CAUSES OF FIBROMYALGIA
The exact mechanisms of fibromyalgia are not fully understood and certainly there is not a single cause of this syndrome. Rather, there are several changes taking place in the brain, spinal cord, immune system and at the level of the muscle tissue that would better explain these groups of symptoms. We will outline some of the current research and thinking regarding fibromyalgia (FM).
Patients that have FM often have decreased number of capillaries and smaller blood vessels found in the muscle tissue. The capillaries themselves become thickened. These two changes are likely to reduce the muscle’s ability to receive proper levels of oxygen and other nutrients. It is also believed that the removal of muscular waste by products is reduced. Furthermore, the energy producing organelles inside the muscle called mitochondria seem to be dysfunctional and no longer produce adequate levels of energy for proper muscular activity. The combination of these factors probably leads to muscular pain, stiffness and weakness. This may explain why malic acid, magnesium, B complex, iron, alpha- lipoic acid and other compounds help with reducing fibromyalgia pain.
In patients with FM there appears to be a three fold increase in a compound called substance P. Substance P helps to regulate the conduction of pain nerve signals particularly at the level of the spinal cord and brain. Increased levels permit more neural signaling to be received by the brain. It has been found that capsaisin, derived from hot peppers, is capable of blocking some of these pain nerve signals when applied as a cream to the skin.
A phenomena known as central sanitization often occurs with FM patients. What this essential means is that the brain becomes more sensitive to pain nerve signals and often overreacts to other nerve inputs from other sensory nerve endings or organs. This is why light touch, noise, joint motion may cause pain or be more annoying to someone with FM versus a normal patient. The neurotransmitters such as norepinephrine, serotonin, glutamate and others are imbalanced in different parts of the thalamus, cortex, hypothalamus and other parts of the brain. Additionally there are distinctive changes in blood flow to various areas of the brain if you have FM.
Lastly, these areas of the brain that are responsible for nerve pain conduction and interpretation can be affected by fluctuations in , nerve growth factor, insulin-like growth factor 1(IGF-1), cortisol, estrogen, progesterone and testosterone. The immune system along with their chemical messengers called cytokines also have a huge affect on the function of these brain neurons. Things that increase certain cytokines will increase inflammation.
FIBROMYALGIA – MEDICATIONS
In 2007, the FDA approved Lyrica as the first recognized medication for FM. This medication was original used to control seizures and block pain from shingles, diabetes and general nerve pain. The exact mechanism is not understood, but it seems to “calm down” overexcited nerves in the brain.
The next medication to appear was Cymbalta (duloxetine). It appears that this medication blocks the reuptake of serotonin and norepinephrine in the brain. This medication was originally intended to treat depressive disorders, but was found to reduce nerve pain with FM, diabetes and other peripheral nerve pain. Savella is another similar medication as Cymbalta.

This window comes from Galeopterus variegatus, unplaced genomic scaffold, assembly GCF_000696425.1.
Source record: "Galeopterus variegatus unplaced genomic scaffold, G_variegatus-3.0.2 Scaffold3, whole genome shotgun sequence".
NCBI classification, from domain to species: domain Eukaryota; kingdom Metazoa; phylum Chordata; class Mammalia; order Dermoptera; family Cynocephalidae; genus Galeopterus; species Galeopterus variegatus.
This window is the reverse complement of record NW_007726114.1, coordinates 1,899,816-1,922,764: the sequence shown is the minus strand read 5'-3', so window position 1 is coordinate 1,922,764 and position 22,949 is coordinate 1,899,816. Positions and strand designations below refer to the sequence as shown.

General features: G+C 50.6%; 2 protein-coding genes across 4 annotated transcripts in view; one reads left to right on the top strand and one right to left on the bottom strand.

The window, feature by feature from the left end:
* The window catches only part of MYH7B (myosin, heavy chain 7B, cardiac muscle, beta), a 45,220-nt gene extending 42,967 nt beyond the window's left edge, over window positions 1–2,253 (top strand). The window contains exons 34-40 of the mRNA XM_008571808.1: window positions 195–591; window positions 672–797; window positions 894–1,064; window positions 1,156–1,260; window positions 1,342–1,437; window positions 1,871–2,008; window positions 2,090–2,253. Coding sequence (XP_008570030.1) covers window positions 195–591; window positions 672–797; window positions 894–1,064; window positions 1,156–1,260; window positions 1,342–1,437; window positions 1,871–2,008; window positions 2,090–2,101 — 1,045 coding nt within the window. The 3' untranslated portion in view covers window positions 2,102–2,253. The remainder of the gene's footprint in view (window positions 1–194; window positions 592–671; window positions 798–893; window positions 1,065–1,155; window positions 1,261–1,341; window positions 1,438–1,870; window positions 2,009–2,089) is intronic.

Other medications approved for fibromyalgia include antidepressants, muscle relaxers, non steroidal anti inflammatories (NSAIDs) and sleep medications like Ambien. However, like all medications they do not come without risk. The number of side effects can be huge and significant. I encourage patients to find this out for themselves and discuss this with their physician.
NATURAL APPROACHES FOR FIBROMYALGIA
When balancing an FM patient there are no specific “magic pills” because every person with FM do not have identical causes or have multiple causes. One of the major things to consider is to reduce anything that would lead to immune system imbalance leading to inflammation. Being evaluated for food sensitivities via delayed food sensitivity blood test and kinesiological evaluation is essential. Eliminating all artificial sweeteners trans fats, reducing omega 6 fats, reducing sugar, eliminate monosodium glutamate (MSG), reduce alcohol and avoid the foods you are sensitive is necessary for most with FM. Sometimes just eliminating artificial sweeteners can have a significant effect.
Eating a diet rich in foods that reduce inflammation is important. So, add , kelp, turmeric, ginger, wild caught salmon, shitake mushrooms, green tea, papaya, pineapple, blueberries, other berries, broccoli, cauliflower, sweet potatoes, spinach, olive oil , coconut oil , and avocado oil. Try to eat more organic to reduce the exposure to pesticide residues.
Avoiding night shade plants can in some people with FM reduce pain significantly. Nightshades would be potatoes, tomatoes, peppers, paprika and eggplant. They contain a compound called solanines which can be very inflammatory and can cause cellular damage particularly to the mitochondria.
Exposure to heavy metals, other industrial chemicals may also cause problems with neural activity, cause mitochondrial problems and cause low level inflammation. It is believed that certain waste by products from different microorganisms and fungi may cause inflammation, neurotransmitter imbalances and cause damage to mitochondria.
Getting on a program of yoga, stretches and light exercises can be beneficial if you have FM. Also of importance is getting in some program of stress reduction and balancing your adrenal gland function.